Drinking Soy Milk Vs. Cow’s Milk
Julie Corbin, DDS
Health Talk: An advertising supplement to The Morning Journal
A new study shows that soy milk is more likely to cause cavities than cow’s milk. During the study they combined Streptococcus mutans, which is most commonly associated with cavities to soy and cows milk. Within 10 minutes of adding the bacteria to soy milk it became more 5-6 times more acidic, whereas the cows milk did not change significantly.
While drinking soy occasionally is unlikely to impact the health of an individual’s teeth, the real concern in relation to higher acid output occurs when babies are allowed to sip from bottles containing soy milk throughout the day.
For some who are lactose intolerant, you may be wondering what you can do to reduce your chance for cavities if you drink soy milk. As with any food or drinks that have high acidic content there are steps you can take to help reduce acid erosion.
Reducing the contact of the acidic drink with your teeth by drinking through a straw. Immediately after consumption you can rinse your mouth with water or chew a piece of sugar free gum. Also, for example drinking your soda with a meal rather than sipping all day long.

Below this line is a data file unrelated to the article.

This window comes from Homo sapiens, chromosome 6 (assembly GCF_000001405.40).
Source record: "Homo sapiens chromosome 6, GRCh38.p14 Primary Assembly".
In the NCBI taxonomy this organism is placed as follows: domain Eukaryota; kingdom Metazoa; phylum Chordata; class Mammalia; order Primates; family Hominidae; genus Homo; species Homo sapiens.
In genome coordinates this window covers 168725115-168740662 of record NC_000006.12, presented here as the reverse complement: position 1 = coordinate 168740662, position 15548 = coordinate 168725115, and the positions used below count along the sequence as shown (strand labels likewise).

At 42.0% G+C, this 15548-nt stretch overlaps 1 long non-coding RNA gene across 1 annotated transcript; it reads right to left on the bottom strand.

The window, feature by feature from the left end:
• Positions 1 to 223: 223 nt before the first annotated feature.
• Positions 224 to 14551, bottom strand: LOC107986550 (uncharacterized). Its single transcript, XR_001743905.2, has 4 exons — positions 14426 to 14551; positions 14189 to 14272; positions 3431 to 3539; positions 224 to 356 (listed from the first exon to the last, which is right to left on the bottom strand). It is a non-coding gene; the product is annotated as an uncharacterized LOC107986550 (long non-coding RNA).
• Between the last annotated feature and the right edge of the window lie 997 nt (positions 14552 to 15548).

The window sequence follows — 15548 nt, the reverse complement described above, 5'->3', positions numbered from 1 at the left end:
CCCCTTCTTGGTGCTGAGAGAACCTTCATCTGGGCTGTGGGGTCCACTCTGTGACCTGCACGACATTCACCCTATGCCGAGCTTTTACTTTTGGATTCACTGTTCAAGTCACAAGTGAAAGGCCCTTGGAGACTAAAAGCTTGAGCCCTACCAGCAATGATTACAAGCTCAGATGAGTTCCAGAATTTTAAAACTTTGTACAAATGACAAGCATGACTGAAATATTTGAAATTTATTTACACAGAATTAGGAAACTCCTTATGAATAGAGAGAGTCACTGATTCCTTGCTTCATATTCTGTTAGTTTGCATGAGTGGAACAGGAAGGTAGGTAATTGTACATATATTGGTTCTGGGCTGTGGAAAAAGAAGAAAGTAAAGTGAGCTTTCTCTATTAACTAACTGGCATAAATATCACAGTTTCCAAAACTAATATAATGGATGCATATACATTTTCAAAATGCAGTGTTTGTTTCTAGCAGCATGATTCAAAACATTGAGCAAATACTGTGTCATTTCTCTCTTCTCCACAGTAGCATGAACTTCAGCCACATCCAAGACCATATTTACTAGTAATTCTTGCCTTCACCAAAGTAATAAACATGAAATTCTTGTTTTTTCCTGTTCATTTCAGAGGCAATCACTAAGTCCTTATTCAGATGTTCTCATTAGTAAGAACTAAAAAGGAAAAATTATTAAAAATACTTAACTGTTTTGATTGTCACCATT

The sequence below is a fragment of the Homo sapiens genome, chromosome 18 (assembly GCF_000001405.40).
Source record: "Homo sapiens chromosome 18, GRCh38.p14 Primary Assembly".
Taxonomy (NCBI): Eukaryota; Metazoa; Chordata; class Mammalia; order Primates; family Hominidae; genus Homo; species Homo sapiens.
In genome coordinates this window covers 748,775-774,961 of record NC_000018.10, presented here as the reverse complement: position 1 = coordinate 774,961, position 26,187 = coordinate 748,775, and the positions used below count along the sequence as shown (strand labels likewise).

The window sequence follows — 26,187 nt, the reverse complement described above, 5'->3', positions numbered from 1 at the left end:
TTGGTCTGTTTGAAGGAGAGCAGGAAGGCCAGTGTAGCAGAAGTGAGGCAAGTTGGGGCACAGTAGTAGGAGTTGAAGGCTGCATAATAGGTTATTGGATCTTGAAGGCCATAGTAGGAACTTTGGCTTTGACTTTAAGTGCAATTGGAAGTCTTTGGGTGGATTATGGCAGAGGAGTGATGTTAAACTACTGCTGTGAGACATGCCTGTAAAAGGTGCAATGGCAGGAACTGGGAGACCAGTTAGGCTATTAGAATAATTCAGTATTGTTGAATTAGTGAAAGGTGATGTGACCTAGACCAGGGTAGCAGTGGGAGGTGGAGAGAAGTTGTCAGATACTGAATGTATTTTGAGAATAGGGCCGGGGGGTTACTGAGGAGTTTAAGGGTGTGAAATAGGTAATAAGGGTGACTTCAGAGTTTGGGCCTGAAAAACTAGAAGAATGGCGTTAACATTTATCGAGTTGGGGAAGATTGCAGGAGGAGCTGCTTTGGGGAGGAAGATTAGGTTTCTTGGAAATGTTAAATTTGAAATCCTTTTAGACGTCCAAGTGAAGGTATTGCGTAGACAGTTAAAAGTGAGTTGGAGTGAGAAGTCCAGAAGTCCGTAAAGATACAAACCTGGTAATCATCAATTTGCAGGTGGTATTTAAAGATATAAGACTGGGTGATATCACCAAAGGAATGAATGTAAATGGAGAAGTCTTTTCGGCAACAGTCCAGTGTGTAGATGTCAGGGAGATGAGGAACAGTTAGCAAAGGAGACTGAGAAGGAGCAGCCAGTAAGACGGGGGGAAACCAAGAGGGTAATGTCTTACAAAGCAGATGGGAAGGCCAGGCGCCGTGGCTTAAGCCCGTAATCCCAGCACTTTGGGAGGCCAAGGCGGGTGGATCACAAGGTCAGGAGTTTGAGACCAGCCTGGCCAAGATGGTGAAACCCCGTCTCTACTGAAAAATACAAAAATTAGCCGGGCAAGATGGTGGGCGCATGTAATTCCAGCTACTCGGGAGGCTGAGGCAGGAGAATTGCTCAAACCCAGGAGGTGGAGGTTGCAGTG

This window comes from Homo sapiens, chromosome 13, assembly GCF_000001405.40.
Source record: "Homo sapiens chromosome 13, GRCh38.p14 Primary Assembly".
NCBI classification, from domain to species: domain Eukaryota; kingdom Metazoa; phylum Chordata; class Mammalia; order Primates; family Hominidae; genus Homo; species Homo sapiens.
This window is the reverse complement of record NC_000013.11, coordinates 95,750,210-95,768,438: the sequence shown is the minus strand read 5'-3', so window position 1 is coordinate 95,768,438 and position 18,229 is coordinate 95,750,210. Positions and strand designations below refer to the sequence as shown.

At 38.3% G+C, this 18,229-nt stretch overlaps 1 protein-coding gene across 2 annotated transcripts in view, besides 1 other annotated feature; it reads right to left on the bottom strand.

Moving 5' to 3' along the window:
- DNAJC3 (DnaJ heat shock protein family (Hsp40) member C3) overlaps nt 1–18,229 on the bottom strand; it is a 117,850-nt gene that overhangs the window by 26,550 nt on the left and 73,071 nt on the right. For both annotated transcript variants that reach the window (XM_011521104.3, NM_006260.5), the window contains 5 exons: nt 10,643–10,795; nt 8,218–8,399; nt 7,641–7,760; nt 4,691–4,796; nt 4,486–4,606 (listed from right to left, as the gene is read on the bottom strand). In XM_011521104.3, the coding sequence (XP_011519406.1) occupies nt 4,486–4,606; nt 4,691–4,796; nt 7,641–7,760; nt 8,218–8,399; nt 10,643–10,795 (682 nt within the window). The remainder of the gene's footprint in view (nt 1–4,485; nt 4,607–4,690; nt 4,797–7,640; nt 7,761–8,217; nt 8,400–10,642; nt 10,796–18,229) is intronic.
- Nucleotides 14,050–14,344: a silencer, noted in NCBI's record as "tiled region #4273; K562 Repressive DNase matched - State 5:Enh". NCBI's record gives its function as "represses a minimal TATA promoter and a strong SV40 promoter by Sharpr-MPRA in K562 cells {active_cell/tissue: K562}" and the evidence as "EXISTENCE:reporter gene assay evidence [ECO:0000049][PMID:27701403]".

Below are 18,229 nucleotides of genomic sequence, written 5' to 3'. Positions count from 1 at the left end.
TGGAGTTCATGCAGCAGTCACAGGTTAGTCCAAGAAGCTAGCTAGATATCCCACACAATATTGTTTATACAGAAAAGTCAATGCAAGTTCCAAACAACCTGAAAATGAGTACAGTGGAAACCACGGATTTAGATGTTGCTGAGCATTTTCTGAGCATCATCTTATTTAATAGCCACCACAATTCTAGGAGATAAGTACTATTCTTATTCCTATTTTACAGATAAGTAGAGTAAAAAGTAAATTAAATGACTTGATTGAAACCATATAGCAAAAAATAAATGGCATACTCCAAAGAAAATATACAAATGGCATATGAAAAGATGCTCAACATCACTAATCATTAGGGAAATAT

Avoid brushing your teeth for one hour after consuming acidic food and drink. While this may seem counter-intuitive, acidic foods and drink soften the tooth enamel and leave it prone to damage from brushing. Wait an hour before brushing during which time saliva will restore lost mineral and reharden enamel.
Although, the best defense for reducing acid erosion is to limit the overall consumption of acidic foods and drinks.
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